NYC Swatting Lawyer

NYC Swatting Lawyer

What is swatting, and why is it a crime?

Prank phone calls were seemingly innocent enough years ago, but swatting is a relatively new crime that can lead to serious consequences.

Swatting definition

Swatting is a form of harassment in which the perpetrator places a call to law enforcement alleging that their target’s home or business address is the site of an imminent or active threat or crime.

The practice is called swatting because oftentimes the person placing the phone call will act as though the apparent threat is so serious that their target requires a SWAT team to neutralize the threat.

For those who place these swatting phone calls, the purpose is often to instill fear in their target. The person sitting inside their home or business is usually unaware any sort of call has been made until a police squad or SWAT team is breaking down their door.

At the same time, the law enforcement agency dispatched to the location is unaware that there is really no threat or ongoing crime, but they must act as though they are facing imminent danger. This can create a confusing and volatile scenario that results in property destruction, injury and sometimes death, and wastes law enforcement resources.

An internet-based crime, carried out in the real world

Often, swatting is carried out as a result of doxing, which is the practice of posting someone’s personal information in a public forum, in this case their home or work address.

Swatters will also keep their identity or phone number anonymous, and place their call to law enforcement using caller ID spoofing, or using their target’s actual phone number (from information that was doxed and posted online) which makes the call seem like a legitimate criminal threat.

In order to make a threat seem credible, alleged swatters will tell law enforcement that there is, for example, a hostage situation, an imminent bomb or explosive threat, or otherwise imply that a hostage has been killed or may be soon. This ensures that any responding law enforcement essentially enters with “guns blazing,” which can lead to an extremely terrifying and tense experience for the person being swatted.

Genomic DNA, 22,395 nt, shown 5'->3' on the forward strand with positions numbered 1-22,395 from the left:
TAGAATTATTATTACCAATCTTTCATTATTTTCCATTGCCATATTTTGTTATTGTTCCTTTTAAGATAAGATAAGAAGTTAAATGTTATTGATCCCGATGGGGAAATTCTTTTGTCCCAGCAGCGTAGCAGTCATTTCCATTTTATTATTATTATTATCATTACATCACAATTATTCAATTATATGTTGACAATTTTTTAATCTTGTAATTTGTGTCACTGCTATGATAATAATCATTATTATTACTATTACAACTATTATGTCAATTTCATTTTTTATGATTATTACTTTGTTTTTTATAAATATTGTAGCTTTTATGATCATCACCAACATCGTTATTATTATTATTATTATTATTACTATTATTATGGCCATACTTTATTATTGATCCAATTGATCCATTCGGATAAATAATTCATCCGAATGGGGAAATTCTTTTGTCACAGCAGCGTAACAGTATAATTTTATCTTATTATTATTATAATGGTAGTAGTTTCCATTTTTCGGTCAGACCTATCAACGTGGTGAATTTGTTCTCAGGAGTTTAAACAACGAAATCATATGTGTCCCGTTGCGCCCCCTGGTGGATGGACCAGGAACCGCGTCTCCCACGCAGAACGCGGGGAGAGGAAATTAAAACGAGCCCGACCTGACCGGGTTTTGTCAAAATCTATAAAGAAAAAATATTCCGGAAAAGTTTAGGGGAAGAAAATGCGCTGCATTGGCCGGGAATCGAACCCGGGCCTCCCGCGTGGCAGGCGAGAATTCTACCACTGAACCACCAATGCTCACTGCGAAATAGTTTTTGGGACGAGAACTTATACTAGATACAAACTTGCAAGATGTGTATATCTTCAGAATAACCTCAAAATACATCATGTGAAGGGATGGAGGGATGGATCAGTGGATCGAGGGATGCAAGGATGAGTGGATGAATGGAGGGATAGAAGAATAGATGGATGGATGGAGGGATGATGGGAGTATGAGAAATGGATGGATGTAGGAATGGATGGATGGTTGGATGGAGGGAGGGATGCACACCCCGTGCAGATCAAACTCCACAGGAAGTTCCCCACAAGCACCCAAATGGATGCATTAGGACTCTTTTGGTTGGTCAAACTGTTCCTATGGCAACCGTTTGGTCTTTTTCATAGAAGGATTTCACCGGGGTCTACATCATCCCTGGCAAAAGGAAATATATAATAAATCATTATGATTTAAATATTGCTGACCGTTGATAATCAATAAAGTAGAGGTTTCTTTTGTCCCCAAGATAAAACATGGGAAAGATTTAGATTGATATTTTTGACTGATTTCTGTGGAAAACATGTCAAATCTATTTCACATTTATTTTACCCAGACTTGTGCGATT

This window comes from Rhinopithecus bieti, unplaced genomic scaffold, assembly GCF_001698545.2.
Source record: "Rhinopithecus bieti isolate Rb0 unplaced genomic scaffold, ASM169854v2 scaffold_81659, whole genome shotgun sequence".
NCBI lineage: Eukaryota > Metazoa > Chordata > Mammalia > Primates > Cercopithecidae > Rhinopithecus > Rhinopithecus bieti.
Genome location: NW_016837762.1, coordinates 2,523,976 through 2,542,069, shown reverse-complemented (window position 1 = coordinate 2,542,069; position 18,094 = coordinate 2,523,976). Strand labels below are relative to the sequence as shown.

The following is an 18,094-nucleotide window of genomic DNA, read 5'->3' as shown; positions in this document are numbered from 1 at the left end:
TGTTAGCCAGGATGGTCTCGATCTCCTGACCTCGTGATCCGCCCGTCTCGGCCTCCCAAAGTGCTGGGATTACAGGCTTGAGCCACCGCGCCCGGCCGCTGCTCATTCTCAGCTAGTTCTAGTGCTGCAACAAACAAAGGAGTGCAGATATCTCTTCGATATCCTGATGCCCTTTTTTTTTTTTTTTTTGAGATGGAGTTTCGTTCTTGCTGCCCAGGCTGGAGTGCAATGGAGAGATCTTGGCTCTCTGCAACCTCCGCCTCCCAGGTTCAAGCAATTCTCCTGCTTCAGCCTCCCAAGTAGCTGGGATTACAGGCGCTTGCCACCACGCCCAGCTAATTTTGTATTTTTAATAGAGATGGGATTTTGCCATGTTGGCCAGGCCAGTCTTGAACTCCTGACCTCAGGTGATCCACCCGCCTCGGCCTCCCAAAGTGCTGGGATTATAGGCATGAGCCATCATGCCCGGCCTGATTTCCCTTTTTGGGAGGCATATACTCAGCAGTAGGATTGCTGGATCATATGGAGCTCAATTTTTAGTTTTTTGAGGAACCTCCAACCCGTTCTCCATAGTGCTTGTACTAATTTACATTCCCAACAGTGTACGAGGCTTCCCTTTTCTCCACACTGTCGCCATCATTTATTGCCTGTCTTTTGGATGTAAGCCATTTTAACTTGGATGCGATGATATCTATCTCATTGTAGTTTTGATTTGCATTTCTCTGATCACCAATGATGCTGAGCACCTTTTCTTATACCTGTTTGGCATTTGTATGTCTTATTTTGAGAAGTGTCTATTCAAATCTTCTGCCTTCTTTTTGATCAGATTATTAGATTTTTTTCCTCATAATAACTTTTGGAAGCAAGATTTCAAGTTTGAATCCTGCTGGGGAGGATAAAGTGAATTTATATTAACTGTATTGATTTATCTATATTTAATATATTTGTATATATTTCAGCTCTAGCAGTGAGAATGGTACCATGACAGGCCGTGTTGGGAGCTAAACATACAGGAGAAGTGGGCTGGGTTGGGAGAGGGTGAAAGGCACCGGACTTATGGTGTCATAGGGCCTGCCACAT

Legal consequences

Swatting carries such grave consequences that even the FBI often provides guidance and resources to local and state law enforcement investigations. The FBI considers swatting to be a “public safety issue.”

Depending on the circumstances, those who are found to have committed a swatting crime can face a range of charges including filing a false police report, all the way up to making a terroristic threat, a charge that carries heavy legal consequences.

Senator Chuck Schumer (D-NY) in 2015 introduced federal legislation to crack down on swatting after a rash of swatting incidents occurred in central New York. One attack caused over a thousand workers to be evacuated from a civic center in Syracuse, NY over an alleged threat.

Schumer’s legislation proposed stricter penalties for alleged swatters — suggesting a max sentence of eight years in prison and paying damages to law enforcement agencies who “wasted time, energy and resources as a result of a ‘swatting’ incident.” This piece of legislation was introduced to the judiciary committee but was never passed.

If you or a family member have been accused of a crime related to swatting,  please call the Law Offices of Julie Rendelman, LLC at 212-951-1232.